The Higher Education Opportunity Act of 2008 (HEOA) identifies three requirements for higher education institutions in regards to unauthorized file sharing:
- An annual disclosure to students describing copyright law and University policies related to violating that law
- A plan to “effectively combat the unauthorized distribution of copyrighted materials”
- A plan to “offer alternatives to illegal downloading”
This document describes King University’s approach to complying with these provisions and the University’s method for assessing compliance.
Distributing Annual Disclosure
Within the first three weeks of each fall semester, a disclosure statement will be sent via e-mail to all enrolled students. The actual disclosure statement to be used is attached to this document.
Combating Unauthorized Distribution
The University employs a traffic-limiting device which severely restricts peer-to-peer applications that are often used for illegal file sharing. The University also responds promptly to complaints submitted by copyright holders as per the Digital Millennium Copyright Act (DMCA). This response includes a preliminary investigation by Information Technology and possible disciplinary referral to Residence Life.
Offering Alternatives to Illegal Downloading
The University encourages students to use streaming and downloading from organizations which have acquired legal rights to distribute copyrighted materials. There are a large variety of such services:
- Major content producers (television networks, independent film producers, musicians), such as abc.com, nbc.com, and cbs.com.
- Streaming services with licensed content, such as hulu.com and pandora.com.
- Store sites that aggregate and sell content for downloading, such as iTunes and Google.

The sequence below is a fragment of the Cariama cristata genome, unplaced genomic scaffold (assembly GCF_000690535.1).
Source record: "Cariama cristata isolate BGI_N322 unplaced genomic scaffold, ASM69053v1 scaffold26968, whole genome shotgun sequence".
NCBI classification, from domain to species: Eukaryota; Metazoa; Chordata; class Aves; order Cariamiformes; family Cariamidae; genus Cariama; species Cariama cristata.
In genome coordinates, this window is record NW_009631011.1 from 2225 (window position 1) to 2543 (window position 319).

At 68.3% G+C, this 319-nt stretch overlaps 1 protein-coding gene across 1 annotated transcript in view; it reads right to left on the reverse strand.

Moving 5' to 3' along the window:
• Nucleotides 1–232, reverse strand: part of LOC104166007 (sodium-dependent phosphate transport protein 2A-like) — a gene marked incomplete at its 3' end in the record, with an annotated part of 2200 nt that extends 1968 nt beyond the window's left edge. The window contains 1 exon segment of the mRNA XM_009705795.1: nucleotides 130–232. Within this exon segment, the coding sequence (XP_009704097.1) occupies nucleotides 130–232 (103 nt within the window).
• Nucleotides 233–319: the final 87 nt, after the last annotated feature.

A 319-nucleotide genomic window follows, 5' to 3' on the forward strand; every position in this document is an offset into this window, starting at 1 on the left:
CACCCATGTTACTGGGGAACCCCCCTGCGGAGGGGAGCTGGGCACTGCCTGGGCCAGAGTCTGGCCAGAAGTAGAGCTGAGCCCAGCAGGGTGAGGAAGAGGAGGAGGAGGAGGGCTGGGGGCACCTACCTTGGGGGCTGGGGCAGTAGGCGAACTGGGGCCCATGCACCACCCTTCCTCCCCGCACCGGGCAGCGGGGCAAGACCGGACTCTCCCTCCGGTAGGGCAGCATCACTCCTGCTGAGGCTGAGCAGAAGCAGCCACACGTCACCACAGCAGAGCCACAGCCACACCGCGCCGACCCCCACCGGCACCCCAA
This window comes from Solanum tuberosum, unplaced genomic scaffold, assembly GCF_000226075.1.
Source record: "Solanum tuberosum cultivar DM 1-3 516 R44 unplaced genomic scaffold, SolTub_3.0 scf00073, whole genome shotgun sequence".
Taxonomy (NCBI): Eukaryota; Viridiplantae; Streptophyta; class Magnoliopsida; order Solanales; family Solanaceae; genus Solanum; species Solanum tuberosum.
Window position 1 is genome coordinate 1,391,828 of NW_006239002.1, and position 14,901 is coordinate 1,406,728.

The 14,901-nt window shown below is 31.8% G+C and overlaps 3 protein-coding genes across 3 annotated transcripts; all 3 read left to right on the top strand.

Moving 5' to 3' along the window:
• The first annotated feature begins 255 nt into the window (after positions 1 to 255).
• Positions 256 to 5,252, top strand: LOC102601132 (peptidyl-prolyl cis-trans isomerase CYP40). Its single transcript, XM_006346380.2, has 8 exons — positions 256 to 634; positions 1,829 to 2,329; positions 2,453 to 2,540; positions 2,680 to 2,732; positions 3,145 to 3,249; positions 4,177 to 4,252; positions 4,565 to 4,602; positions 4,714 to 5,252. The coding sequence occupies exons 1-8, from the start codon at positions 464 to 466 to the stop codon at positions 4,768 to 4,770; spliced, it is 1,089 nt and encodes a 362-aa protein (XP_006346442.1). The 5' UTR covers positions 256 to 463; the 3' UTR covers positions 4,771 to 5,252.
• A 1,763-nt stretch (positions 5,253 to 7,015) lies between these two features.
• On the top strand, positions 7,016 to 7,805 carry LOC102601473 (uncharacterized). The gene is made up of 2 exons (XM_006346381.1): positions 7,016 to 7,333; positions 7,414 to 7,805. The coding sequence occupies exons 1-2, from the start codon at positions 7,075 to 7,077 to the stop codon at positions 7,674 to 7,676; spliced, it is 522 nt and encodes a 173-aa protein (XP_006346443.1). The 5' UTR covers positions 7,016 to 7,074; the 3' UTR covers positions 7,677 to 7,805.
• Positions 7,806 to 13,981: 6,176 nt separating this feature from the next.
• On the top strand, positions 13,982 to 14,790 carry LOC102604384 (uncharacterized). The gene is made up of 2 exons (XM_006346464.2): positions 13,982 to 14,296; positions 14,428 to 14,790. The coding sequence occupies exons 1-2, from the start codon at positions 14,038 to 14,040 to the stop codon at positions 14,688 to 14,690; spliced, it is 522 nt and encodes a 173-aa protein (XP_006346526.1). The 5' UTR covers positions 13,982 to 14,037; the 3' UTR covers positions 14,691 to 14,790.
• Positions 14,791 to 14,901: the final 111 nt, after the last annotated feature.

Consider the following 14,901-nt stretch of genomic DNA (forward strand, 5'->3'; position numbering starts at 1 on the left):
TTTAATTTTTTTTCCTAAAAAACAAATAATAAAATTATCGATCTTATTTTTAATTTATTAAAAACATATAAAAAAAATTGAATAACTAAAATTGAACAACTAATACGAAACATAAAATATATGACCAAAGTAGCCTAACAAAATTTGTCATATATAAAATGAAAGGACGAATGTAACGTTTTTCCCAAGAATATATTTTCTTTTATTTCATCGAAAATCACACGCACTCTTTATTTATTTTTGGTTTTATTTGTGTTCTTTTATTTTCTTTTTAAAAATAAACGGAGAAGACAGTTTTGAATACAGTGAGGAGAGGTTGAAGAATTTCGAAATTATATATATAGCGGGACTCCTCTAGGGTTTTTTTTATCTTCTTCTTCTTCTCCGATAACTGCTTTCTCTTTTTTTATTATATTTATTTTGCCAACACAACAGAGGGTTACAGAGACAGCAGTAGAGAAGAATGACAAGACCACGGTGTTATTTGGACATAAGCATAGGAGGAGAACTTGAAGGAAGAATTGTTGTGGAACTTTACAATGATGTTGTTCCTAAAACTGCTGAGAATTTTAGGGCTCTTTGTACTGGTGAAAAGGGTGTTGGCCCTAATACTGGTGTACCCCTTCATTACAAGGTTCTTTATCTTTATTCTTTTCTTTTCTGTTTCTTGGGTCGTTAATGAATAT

- As of the date of this writing (July 2010), Educause maintains an extensive list of sources for legal content.
As part of its routine assessment, Information Technology will document compliance with each major requirement of the HOEA in regards to file sharing (distributing annual disclosure, combating unauthorized distribution, offering alternatives to illegal downloading).
Computer Use Policy
1. Basic Principles
The University’s computing resources are for instructional, research, and administrative use by the students, faculty, and staff of King University. Ethical and behavioral standards which apply to other University activities (Honor Code, the Community Life Standards, and all local, state, and federal laws) apply equally to use of campus computing facilities.
Use of campus facilities is restricted to authorized users. For the purposes of this document, an “authorized user”’ shall be defined as an individual who has been assigned a login ID and password by Information Technology staff (on any relevant system), or by an authorized agent. Individual users are responsible for the proper use of their accounts, including the protection of their login ID’s and passwords.
Individuals should use only those computing facilities they have been authorized to use. They should use these facilities:
- in a manner consistent with the terms under which they were granted access to them
- in a way that respects the rights and privacy of other users
- so as not to interfere with or violate the normal, appropriate use of these facilities
- in a responsible and efficient manner
2. System Monitoring
This statement serves as notice to all users of campus computing systems that regular monitoring of system activities may occur.
Only the following persons are authorized to engage in system monitoring: the Vice President of Business Operations and the Chief Information Officer. Other individuals may engage in monitoring of systems for which they are responsible (e.g., the Director of the Library may monitor library automation and electronic database systems).
All individuals, including the members of the Information Technology Department staff, should respect the privacy of other authorized users. Thus they should respect the rights of other users to security of files, confidentiality of data, and the ownership of their own work. However, this does not prevent the staff from monitoring as indicated in section 2 if needed.
4. Prohibited Activities
The following list is intended to aid in interpreting the principles set out above; the list should not be construed as comprehensive. Examples of actions in violation of the approved principles are: